Though Ohio’s U.S. House district lines have been approved since September, it was not until February 17th that the Ohio Supreme Court ruled that those lines would remain in place for the 2012 elections. Much controversy has surrounded the lines, with claims from Democrats that the redistricting map was gerrymandered to favor the GOP. John Husted, Ohio Secretary of State, has called the state’s line-drawing system “partisan and dysfunctional.” Nevertheless, the Supreme Court based its ruling on timing; the Democrats “unreasonably delayed” the filing of their suit until 96 days after the districts had already been approved.
The redistricting scheme has famously left two veteran liberal incumbents running against each other: Marcy Kaptur and Dennis Kucinich. In addition to this high profile contest, the Ohio Campaign for Accountable Redistricting said the new map, developed last year when Republicans controlled four of the five seats of the Apportionment Board, reduces the number of competitive legislative districts and increases the number of safe Republican districts.
With primary elections only two weeks away, a Supreme Court ruling in favor of the Democrats would have required postponed elections. Logistically, the doubt cast over the redistricting lines has led to some insecurity among candidates regarding where exactly they should be campaigning. Such controversies will be put aside for the upcoming primary, but the Supreme Court has agreed to evaluate the district map again for future elections. The lawsuit charged that GOP line drawing violated Article 11 of the state constitution, which requires that the districts be compact and contiguous and that local units of government not be split unnecessarily. The map divides 51 counties, 108 townships, 55 cities and 41 wards for a total of 255 divisions, according to the lawsuit.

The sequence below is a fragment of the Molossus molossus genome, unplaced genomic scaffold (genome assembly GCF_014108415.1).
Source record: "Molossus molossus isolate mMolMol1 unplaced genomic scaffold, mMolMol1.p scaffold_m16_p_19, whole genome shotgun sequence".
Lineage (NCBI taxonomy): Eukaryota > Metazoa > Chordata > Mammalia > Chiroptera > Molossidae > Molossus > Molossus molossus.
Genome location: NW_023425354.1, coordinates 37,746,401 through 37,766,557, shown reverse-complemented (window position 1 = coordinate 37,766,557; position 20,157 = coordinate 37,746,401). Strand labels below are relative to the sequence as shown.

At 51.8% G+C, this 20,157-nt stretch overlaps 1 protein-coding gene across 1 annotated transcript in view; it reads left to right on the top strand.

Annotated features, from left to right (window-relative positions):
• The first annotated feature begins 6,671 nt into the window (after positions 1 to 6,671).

The experience has prompted several advocacy organizations, like the League of Women Voters of Ohio and Common Cause Ohio, to band together in coalition to improve the way Ohio draws its districts. Known as Voters First Ohio, the group aims to create, by ballot drive, the Ohio Independent Redistricting Commission. The Commission would be charged with drawing lines for the 2014 election. This plan is meant to assuage some of the damage done by the 2011 redistricting in time to affect elections prior to 2021, when the state will undergo redistricting again after the next census.
“The  plan was secretly drawn, the public hearings were a sham and it’s very clear that the sole goal was to maximize partisan advantage,” said Ohio State University Moritz College of Law Professor Daniel Tokaji, one of the leaders of the coalition. “It was the exact opposite of a fair process — you’d be hard-pressed to find a place where the process or end product was uglier than Ohio.”
Allison Handler is a first-year law student at William & Mary.